Words by Rosie Wang


When I look at a map of Australia and the layout of all the separate indigenous Australian groups it resembles a beautiful jigsaw puzzle.

Stretching back at least 65,000 years or ‘from the beginning of time’ more than 500 different clan groups or ‘nations’ cohabit the continent, all with their own distinctive cultures, beliefs and languages. There are 250 indigenous Australian languages, including 800 dialects that are spoken.

Keeping their languages alive is an intrinsic part of the Aboriginal people’s culture. Through language they keep their identity and maintain strong links to their communities and traditions. With their songlines, stories, spirituality, identity and connections, language is the glue that binds and creates a sense of belonging and empowerment.

Here in Port Douglas the local cultural group is the Eastern Yalanji. Their language is also known as Kuku Yalanji. According to the 2016 census this Pama-nyungan language was spoken by 320 speakers, of which 100 could read and write the language. With the language now part of the curriculum taught at Mossman State School this number is increasing.

As an amazing innovation, Mossman State School along with the Kuku Yalanji Language Advisory Group have developed the Kuku Yalanji language program which is currently taught at their school from Prep to Year 6.

The indigenous language program, which has been co-designed by indigenous elder, Mr Norm Tayley, and school staff, has been extremely well received by the school and wider community. The award-winning program has been running at the school since 2018 and is taught by local indigenous man, Mr Juan Walker. The Kuku Yalanji lessons are a popular addition to the school’s curriculum and help create positive relationships within the school and community, built on a strong understanding of culture and language. To support the Indigenous language program, a Kuku Yalanji languages app had also been developed.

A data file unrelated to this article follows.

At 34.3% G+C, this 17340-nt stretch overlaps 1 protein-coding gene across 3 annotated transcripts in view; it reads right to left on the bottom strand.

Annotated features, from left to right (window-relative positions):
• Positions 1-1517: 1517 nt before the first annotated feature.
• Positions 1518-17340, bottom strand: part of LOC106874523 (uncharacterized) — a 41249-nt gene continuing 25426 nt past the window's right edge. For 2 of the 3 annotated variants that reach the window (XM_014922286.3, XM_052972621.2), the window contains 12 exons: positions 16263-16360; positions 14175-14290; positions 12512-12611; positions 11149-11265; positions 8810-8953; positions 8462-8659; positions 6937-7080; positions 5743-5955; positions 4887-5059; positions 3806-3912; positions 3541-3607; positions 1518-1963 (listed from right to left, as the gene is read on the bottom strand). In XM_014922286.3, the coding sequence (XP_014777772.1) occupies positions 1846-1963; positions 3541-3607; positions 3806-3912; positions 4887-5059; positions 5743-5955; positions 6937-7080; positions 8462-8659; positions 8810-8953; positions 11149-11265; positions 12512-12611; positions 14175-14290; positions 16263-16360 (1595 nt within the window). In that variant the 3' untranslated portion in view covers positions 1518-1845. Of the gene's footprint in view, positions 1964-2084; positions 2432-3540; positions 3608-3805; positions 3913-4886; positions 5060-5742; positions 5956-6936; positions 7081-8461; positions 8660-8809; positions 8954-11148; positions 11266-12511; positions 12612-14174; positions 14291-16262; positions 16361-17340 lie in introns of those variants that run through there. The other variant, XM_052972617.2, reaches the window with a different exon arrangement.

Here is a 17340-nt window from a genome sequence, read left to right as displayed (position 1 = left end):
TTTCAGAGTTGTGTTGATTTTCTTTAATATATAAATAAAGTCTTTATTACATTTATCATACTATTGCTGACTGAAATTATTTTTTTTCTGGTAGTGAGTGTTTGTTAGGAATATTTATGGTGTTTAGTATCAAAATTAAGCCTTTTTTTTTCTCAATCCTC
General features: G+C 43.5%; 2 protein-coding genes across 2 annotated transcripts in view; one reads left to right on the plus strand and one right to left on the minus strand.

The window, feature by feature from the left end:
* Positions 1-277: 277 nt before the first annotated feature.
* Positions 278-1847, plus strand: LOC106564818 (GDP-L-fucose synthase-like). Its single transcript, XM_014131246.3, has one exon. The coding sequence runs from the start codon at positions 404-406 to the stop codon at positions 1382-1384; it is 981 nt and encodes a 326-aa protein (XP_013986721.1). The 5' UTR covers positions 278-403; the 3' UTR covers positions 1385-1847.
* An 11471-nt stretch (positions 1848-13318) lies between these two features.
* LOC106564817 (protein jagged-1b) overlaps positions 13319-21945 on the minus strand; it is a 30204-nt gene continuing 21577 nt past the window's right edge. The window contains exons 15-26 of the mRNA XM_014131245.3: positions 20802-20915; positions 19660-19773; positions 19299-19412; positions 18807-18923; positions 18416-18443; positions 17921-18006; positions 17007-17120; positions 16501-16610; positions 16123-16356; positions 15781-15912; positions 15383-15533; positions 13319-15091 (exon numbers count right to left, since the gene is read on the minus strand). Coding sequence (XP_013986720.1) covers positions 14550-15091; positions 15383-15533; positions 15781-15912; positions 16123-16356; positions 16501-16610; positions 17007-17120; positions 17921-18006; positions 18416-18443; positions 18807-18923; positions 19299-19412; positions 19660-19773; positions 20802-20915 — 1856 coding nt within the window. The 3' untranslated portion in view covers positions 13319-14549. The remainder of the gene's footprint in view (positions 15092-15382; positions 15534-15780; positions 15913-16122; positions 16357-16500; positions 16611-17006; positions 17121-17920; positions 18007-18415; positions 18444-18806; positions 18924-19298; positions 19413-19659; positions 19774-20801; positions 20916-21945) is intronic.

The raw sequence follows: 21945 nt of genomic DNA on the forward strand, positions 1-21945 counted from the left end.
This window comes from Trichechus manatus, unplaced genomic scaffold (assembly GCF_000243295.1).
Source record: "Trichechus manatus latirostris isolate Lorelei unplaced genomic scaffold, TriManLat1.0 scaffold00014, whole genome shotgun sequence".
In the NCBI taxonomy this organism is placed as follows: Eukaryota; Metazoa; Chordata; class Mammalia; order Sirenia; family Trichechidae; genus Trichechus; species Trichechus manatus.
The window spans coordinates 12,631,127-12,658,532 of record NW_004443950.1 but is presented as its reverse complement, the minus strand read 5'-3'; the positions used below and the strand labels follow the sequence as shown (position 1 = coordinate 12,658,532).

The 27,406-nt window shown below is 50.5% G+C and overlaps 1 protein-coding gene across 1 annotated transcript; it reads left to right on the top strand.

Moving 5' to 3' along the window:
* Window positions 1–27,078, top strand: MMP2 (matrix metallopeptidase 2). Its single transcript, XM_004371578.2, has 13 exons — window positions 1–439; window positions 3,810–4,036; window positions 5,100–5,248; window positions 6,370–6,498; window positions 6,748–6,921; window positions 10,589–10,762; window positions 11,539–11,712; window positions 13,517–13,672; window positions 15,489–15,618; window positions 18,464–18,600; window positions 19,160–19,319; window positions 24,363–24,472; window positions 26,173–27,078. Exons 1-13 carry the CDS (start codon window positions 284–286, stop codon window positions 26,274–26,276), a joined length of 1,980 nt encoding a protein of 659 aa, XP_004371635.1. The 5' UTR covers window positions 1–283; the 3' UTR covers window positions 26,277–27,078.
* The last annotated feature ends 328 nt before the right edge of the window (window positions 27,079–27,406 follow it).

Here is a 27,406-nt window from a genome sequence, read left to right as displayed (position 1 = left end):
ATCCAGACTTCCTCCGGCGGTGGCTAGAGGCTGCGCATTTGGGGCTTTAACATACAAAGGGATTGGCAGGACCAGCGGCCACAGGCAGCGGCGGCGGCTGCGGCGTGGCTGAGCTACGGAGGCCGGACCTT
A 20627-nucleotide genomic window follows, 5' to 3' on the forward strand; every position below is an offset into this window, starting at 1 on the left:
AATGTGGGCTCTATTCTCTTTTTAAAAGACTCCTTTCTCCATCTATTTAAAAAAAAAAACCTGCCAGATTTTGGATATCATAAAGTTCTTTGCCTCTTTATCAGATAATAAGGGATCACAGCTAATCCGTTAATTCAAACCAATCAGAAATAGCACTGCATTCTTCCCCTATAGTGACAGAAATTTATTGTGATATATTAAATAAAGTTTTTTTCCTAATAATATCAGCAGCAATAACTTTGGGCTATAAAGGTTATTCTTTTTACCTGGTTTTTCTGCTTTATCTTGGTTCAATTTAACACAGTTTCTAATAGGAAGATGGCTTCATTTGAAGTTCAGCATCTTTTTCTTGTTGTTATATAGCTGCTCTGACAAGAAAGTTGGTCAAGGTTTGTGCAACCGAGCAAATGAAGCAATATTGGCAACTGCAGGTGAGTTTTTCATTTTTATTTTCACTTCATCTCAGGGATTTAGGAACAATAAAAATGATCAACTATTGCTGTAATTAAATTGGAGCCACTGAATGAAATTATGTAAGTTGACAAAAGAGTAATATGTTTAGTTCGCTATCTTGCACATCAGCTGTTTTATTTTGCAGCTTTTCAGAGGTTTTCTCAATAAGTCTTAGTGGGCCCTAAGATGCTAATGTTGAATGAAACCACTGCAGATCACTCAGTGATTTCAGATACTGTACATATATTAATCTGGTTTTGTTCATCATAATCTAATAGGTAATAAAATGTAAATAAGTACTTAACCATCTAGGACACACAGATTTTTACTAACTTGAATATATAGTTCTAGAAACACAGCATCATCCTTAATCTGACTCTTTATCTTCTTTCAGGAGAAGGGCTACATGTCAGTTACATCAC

Available on Android and iPhones, this amazing innovation brings the language to your fingertips.

Today, the Kuku Yalanji language is spoken by about 500-600 people here in Cape York from the Annan River to the Mowbray River, west from the Great Dividing Range and east as far as the intercontinental shelf in the Pacific Ocean.

The United Nations General Assembly has declared the period between 2022 and 2032 as the International Decade of Indigenous Languages to draw attention to the critical status of many Indigenous languages across the world and encourage action for their preservation, revitalization and promotion.

With this incredible initiative from organisations such as the Kuku Yalanji Language Advisory Group and Mossman State School, the future of this ancient language is in safe hands.